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Is Your Heel Pain Caused By Plantar Fasciitis or Something Else?

How to Tell and What to Do, Part 2

by Apr 15, 2019

As I mentioned in Part 1 of this 3 part series, heel pain can feel like plantar fasciitis, but may not be caused by it. Treating a heel related condition as plantar fasciitis when it isn’t can make the condition worse.

In this 2nd part, I’ll show you a few common conditions involving nerves that have heel pain similar to plantar fasciitis as a symptom.

In nerve entrapment syndromes, pressure is placed on a nerve by some other body part, like a bone, muscle, or cyst. The nerve sends out a pain signal in response to that pressure. In your foot, the most common nerve “pinches” or “entrapments” are:

As you can see in the image above (click on it to enlarge), the tibial nerve splits into medial and plantar nerves underneath the retinaculum, which is a fascia subject to tearing and trauma, just like the plantar fascia

There are sometimes differences in care required for these different nerve entrapment locations, though rest, ice, use of NSAIDs if possible, supportive shoes and need for temporary supports, and then functional orthotics, are commonly required to properly treat nerve entrapment syndromes.

 

Medial Calcaneal Nerve Entrapment

The medial calcaneal nerve is a branch of the tibial nerve on the inside of your ankle. Its symptoms are often confused with those of plantar fasciitis and tarsal tunnel syndrome. Treatment is different than that for plantar fasciitis, so getting an accurate diagnosis is key to quick recovery.

Medial Calcaneal Nerve Entrapment Symptoms

  • Pain and burning felt under your medial (inside) ankle bone, and in your heel
  • Pain starts on the medial side of your heel and travels towards the center
  • Activity makes it worse
  • Tinel’s sign is positive

Medial Calcaneal Nerve Entrapment Self-Treatment

  • Rest
  • Avoid activities that lead to pain
  • NSAIDs as you can, for pain relief
  • Use cold compresses
  • Use inexpensive arch supports.

You may need to immobilize your foot.

If you don’t feel much better in a week or so, come see me.

Medial Plantar Nerve Entrapment

The medial plantar nerve runs along the inside central part of your arch. Just like most of the other nerves I talk about in this post, the medial plantar nerve branches off the tibial nerve within the tarsal tunnel underneath the retinaculum. This is where nerve entrapment in general commonly occurs. And so it is with the medial plantar nerve.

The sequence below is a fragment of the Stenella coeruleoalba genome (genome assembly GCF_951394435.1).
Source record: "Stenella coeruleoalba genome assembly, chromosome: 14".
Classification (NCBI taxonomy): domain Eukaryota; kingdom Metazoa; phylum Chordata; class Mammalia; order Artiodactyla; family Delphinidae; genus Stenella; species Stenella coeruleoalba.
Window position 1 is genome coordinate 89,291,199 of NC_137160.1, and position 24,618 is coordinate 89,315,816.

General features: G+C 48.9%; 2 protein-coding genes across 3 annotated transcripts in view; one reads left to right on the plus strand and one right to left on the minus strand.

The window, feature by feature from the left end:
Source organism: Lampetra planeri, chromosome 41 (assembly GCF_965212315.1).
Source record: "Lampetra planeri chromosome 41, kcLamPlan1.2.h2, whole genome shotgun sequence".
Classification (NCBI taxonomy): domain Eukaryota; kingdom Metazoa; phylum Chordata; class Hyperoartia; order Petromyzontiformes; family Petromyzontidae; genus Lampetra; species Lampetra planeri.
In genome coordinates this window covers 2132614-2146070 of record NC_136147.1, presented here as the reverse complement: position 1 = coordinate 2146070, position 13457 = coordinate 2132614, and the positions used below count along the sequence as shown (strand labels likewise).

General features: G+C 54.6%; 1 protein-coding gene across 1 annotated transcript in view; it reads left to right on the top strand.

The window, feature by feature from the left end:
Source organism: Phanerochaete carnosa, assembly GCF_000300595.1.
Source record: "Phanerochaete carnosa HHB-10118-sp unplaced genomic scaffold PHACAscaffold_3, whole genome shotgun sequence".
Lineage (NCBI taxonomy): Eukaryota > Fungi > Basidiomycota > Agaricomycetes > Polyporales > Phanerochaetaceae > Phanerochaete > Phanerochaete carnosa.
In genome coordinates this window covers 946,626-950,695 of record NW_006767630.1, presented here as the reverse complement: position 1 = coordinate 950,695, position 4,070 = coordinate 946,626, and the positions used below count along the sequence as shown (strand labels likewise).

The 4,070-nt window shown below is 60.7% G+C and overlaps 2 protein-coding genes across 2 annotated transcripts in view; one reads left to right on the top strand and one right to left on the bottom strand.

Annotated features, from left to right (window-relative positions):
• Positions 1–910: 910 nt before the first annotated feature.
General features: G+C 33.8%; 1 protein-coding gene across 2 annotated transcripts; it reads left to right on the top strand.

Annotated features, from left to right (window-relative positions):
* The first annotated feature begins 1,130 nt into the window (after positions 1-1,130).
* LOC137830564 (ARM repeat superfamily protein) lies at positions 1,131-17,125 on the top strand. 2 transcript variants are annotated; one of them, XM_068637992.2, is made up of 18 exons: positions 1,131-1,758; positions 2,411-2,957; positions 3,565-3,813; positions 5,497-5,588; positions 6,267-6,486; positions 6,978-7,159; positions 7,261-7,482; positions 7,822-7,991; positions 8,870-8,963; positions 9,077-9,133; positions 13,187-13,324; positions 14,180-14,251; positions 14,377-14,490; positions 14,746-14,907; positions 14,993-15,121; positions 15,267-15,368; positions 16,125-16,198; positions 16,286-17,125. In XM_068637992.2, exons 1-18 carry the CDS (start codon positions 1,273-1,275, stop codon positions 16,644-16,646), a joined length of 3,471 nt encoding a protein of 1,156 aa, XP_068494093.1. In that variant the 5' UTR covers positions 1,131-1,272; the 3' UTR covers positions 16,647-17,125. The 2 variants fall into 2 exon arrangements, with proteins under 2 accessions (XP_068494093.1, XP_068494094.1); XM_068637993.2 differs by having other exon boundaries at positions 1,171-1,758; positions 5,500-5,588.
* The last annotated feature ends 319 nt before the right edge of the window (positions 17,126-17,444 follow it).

Entrapment of the medial plantar nerve is also called, “Jogger’s Foot”.

Medial Plantar Nerve Entrapment Symptoms

  • Radiating tingling, numbeness or burning pain from your arch to your big toe
  • Burning pain under your heel, worsening at night.
  • Acute tenderness where the nerve is trapped (the tarsal tunnel)
  • Pain that gets worse with stretching
  • Increase in pain when standing on tip-toe
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Medial Plantar Nerve Entrapment

The medial plantar nerve runs along the inside central part of your arch. Just like most of the other nerves I talk about in this post, the medial plantar nerve branches off the tibial nerve within the tarsal tunnel underneath the retinaculum. This is where nerve entrapment in general commonly occurs. And so it is with the medial plantar nerve.

Entrapment of the medial plantar nerve is also called, “Jogger’s Foot”.

Sports that involve lots of running, having a history of ankle sprains, tight-fitting shoes, stiff big toes, diabetes, and thyroid disorders increase your risk of having this kind of nerve entrapment.

Medial Plantar Nerve Entrapment Symptoms

  • Radiating tingling, numbeness or burning pain from your arch to your big toe
  • Burning pain under your heel, worsening at night.
  • Acute tenderness where the nerve is trapped (the tarsal tunnel)
  • Pain that gets worse with stretching
  • Increase in pain when standing on tip-toe

Sometimes the only pain you have is during or just after running.

Medial Plantar Nerve Entrapment Self-Treatment

  • Rest from any activity that increases your symptoms (it may not releivepain, but is needed to allow the nerve to calm down a bit)
  • NSAIDs as you can, for pain relief
  • Try some Inexpensive arch supports, with not too much arch.